Humans and animals spend much of their lives sorting out how they stand, relative to others, and become seriously unnerved when the system they’re used to breaks down. That’s one of the reasons the banking crisis is such a game-changer. We were all used to the ritual dance of proving to bank managers that we were reliable solid citizens, well able to pay back whatever the bank manager might deign to lend us, if the wind was in the right direction. We were – as Uncle Gaybo has pointed out – used to the solidity of banks, so when we wanted a secure old age, we invested in those institutions. When it all went belly-up, it was like discovering that our granny had been dealing cocaine on the sly: unimaginable and extremely difficult to cope with. The departures of George Lee and Deirdre de Burca, on the other hand, show the political system working the way the political system always works. In de Búrca’s case, what happened was simple. She ran into a wall named Máire Geoghegan-Quinn. The new EU Commissioner wouldn’t give her a job.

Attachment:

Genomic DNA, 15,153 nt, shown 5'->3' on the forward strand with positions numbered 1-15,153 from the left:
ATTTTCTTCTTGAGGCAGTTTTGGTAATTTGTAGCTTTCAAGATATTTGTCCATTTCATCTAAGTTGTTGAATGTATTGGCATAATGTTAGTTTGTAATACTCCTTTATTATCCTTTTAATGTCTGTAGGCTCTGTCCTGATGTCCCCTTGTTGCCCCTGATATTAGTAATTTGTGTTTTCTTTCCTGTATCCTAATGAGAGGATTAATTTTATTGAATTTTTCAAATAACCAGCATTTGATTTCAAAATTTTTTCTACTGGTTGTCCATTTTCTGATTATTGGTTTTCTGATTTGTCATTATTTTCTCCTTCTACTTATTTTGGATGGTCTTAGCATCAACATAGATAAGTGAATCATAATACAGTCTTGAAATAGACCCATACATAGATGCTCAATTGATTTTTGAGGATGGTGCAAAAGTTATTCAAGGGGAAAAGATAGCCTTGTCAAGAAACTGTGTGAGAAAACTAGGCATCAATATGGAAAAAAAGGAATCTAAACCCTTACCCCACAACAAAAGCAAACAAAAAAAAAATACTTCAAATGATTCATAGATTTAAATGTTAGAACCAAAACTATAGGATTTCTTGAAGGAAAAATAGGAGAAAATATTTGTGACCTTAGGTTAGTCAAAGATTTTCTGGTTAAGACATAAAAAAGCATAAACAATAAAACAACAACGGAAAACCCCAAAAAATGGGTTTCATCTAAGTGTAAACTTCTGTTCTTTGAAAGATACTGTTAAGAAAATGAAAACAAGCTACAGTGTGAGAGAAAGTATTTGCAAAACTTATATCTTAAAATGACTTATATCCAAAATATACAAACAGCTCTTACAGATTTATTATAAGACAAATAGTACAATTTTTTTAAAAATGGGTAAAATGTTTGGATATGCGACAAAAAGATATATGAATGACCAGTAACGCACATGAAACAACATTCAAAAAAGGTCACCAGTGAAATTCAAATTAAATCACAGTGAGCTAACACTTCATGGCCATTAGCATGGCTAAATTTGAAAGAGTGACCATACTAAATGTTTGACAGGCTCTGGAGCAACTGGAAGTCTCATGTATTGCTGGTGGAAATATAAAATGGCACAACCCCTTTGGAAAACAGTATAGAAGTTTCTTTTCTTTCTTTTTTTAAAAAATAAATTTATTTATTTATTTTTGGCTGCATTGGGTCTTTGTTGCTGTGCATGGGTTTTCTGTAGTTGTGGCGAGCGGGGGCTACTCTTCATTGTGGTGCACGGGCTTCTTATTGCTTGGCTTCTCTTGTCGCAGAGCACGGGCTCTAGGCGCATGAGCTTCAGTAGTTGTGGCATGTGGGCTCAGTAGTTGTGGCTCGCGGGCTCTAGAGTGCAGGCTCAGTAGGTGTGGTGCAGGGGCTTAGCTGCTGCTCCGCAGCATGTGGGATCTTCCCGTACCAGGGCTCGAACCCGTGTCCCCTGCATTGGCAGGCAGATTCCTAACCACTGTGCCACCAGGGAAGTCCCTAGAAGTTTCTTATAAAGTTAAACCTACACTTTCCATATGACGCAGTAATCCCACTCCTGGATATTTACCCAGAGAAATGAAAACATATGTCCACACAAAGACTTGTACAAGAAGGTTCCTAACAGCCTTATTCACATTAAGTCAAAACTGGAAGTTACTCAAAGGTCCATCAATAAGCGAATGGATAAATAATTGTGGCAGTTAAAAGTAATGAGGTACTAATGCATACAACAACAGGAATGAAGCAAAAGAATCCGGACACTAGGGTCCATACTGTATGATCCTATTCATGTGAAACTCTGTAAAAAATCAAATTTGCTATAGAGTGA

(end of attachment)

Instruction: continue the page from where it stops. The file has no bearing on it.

Now, even a smidgeon of advance research into the new commissioner’s well-established gait of going would have made it clear that she was NEVER going to give her a job. Not because MGQ is agin de Búrca or the Greens, but because MGQ is a meritocrat before she’s a clientilist. Given that she is Fianna Fáil to her back teeth, if she could give a job to someone Brian Cowen wanted employed, she’d undoubtedly do it. But – in selecting staff – she would always start by wanting the brightest, best and most immediately relevant to her needs. Given that this commissionership is the final phase in her career, she was never going to consider favour-delivery, if that impinged in any way on her capacity to deliver on her portfolio.
Accordingly, Déirdre de Búrca never had a prayer. Which is not to say that she’s untalented or lacks potential. Neither would be true. But talent and potential were not what was wanted. Proven relevant skill and capacity to deliver under pressure in a specific area were what was wanted.